They Brought Your Fav Hipster Bazaars Online, Now They’ve Built A Unique Creative Hub In KL
Naiise is an online store that helps local designers reach a wider clientele for their designs.
After its success in Singapore, Naiise is now launching the retail arm of its online business in Malaysia, aimed to help more local designers, as well as connecting their online operations such as parcel pickups.
Art enthusiasts who are keen on #sapotlocal might have heard of Naiise, which launched in Malaysia in May last year.
Naiise is an online shop designed to make art relatable to the everyday person. The platform serves as an opportunity for Malaysian designers to sell their work to a wider audience—from nostalgic localised trinkets to handcrafted purses and accessories.
The platform has seen some success in Singapore, and have even collaborated with the Singaporean Tourism Board to help local artists get some attention on the famed Orchard Road.
Part of their efforts includes bringing their arty offerings offline in a flagship retail store, to some success.
Now they’re bringing that same idea to Malaysia.
Emulating what worked in Singapore, Naiise Malaysia will be officially launching their new space in The Zhongshan Building, Kampung Attap.
“We are really excited about the launch. It’s a new endeavour into an entirely new market.”
“But most importantly, it will be a great opportunity for us to meet new creatives and uncover great talents from Malaysia, while also grooming a new generation of shoppers who love local, support local and shop local!” said Ai Geen who does marketing with Naiise.
To commemorate the space, Naiise will be holding a preview-only event to introduce the space to the mass market on the 9th of March 2018.
“We’ve managed to quite successfully tie our online and offline stores together in Singapore and we hope to bring this omni-channel approach to Malaysia as well, offering customers a seamless and all-rounded experience when it comes to shopping either online or offline,” said Ai Geen.
They’ll be connecting their offline and online versions by soon letting Malaysians pick up their orders at the store, which would help give their customers more options for shipping.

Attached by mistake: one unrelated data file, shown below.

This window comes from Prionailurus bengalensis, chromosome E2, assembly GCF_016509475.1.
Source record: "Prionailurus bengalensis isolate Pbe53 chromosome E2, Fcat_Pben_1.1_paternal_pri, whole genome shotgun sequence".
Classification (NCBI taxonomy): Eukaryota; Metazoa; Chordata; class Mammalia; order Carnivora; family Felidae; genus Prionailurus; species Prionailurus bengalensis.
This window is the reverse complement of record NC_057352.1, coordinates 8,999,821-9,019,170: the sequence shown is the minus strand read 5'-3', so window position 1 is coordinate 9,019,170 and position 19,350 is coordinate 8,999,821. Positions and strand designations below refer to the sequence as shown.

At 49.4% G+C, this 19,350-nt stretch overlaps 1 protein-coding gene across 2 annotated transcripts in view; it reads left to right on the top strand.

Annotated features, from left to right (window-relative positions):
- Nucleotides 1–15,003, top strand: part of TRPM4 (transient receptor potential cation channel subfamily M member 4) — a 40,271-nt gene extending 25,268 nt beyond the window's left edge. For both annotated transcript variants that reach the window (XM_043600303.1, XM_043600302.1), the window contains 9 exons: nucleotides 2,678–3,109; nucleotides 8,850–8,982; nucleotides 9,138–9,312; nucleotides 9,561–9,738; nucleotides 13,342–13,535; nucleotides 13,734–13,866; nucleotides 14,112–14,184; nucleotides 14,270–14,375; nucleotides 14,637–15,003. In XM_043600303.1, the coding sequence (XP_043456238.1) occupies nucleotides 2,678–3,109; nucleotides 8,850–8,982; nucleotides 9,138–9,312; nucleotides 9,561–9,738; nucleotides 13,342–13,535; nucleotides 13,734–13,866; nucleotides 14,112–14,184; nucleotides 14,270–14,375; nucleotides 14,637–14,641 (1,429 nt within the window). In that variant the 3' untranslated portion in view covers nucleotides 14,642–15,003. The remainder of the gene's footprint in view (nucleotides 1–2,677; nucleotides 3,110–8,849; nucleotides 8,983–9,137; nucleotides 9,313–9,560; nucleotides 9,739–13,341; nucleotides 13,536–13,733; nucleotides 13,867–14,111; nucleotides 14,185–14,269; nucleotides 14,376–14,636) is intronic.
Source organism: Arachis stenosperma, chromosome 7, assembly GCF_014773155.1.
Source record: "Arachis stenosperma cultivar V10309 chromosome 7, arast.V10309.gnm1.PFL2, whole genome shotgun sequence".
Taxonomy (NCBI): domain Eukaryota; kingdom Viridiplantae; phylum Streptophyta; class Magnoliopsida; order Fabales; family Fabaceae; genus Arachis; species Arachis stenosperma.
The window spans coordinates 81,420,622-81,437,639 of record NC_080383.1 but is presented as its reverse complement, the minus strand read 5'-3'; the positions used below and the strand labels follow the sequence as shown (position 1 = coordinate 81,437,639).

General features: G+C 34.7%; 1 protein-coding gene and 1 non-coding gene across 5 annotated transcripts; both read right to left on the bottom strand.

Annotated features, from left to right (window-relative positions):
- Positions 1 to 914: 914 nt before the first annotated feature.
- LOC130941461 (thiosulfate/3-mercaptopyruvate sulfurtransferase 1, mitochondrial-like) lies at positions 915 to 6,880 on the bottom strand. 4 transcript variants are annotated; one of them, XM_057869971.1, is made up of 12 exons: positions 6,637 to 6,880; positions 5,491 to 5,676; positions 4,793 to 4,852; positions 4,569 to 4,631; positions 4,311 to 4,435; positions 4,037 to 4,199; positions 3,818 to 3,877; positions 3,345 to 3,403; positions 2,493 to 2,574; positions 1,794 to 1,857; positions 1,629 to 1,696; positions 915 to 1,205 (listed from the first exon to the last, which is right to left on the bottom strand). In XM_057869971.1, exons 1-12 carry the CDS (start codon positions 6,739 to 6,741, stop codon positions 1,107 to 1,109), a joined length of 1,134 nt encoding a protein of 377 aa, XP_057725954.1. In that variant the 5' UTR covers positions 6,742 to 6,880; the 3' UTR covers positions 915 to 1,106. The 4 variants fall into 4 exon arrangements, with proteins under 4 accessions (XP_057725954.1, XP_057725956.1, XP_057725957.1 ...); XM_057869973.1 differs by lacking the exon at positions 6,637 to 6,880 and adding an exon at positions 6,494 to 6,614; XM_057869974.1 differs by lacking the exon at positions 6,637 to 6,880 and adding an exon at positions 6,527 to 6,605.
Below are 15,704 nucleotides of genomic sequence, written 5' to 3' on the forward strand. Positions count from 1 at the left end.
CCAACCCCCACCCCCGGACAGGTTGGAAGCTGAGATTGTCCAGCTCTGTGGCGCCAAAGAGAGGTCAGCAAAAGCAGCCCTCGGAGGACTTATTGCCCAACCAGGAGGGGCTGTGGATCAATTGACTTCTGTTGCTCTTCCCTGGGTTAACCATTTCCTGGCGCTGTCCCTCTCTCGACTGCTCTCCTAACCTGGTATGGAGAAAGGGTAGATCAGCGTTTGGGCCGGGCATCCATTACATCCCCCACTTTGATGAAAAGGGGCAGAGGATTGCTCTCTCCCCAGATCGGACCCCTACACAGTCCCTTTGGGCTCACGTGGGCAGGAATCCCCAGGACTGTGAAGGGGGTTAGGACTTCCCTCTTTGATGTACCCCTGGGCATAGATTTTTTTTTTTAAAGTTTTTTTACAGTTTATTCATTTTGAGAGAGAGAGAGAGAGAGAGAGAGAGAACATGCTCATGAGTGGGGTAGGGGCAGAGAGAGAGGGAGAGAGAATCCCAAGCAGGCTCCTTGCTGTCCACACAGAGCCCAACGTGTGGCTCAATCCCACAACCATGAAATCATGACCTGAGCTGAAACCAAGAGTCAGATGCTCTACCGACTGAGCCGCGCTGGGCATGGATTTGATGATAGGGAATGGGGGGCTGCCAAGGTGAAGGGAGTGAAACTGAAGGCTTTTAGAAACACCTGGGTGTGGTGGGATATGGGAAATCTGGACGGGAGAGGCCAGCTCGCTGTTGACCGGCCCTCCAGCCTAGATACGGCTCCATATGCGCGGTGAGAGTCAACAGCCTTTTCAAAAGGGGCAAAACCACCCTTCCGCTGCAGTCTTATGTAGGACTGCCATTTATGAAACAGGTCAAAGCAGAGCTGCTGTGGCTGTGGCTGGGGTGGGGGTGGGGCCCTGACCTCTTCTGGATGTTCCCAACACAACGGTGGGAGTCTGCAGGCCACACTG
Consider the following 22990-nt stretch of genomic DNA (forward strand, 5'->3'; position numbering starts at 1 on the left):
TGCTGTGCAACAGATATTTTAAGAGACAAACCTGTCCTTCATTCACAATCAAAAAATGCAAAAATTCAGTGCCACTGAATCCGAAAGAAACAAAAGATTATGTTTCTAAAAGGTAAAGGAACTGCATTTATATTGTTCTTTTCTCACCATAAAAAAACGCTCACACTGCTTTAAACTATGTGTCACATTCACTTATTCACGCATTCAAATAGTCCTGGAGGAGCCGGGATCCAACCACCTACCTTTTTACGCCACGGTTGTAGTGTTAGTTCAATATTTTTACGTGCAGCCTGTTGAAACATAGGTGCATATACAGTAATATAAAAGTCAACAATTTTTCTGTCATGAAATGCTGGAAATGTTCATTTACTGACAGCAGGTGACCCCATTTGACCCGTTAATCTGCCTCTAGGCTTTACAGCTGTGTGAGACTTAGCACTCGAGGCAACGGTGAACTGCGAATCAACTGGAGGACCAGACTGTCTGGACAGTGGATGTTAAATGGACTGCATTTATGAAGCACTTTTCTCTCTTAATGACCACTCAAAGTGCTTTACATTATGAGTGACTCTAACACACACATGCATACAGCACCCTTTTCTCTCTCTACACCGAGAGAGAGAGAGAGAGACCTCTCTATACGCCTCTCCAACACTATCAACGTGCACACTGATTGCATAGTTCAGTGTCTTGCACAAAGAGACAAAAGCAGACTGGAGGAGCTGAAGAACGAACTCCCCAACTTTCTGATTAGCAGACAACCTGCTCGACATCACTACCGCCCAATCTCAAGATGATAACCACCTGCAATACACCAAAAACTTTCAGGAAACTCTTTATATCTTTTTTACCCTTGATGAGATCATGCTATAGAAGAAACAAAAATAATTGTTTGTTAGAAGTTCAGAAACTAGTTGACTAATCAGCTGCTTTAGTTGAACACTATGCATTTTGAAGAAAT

And since their move in Singapore to introduce stuff like in-store pop-ups, events and workshops in a retail space led to stronger branding among the community there, they hope that introducing the same thing here can offer customers a fresh and differentiated shopping experience.
“Currently, we already house a bakery and dining courtyard within our Malaysian store,” said Ai Geen.
The team spent close to RM240,000 to renovate the compound, including their office, warehouse, workshop space, and of course, the bakery and courtyard.
How they’re turning a space into a community.
“Malaysia has a huge creative pool of talents that we have yet to uncover. Our goals of making design accessible works well in a market that has yet to be consolidated and properly represented,” said Ai Geen.
They also want to use this as a way to put a face to their pool of shoppers, and use the shop as a way to connect to customers who might prefer a quicker and more personal touch.
According to a previous article, they currently carry about 1000 items in-store, many from local designers.
We think there is definitely an opportunity to ignite that interest among our community. If Naiise plays its cards right, they should be able to replicate the success they’ve seen in Singapore here too.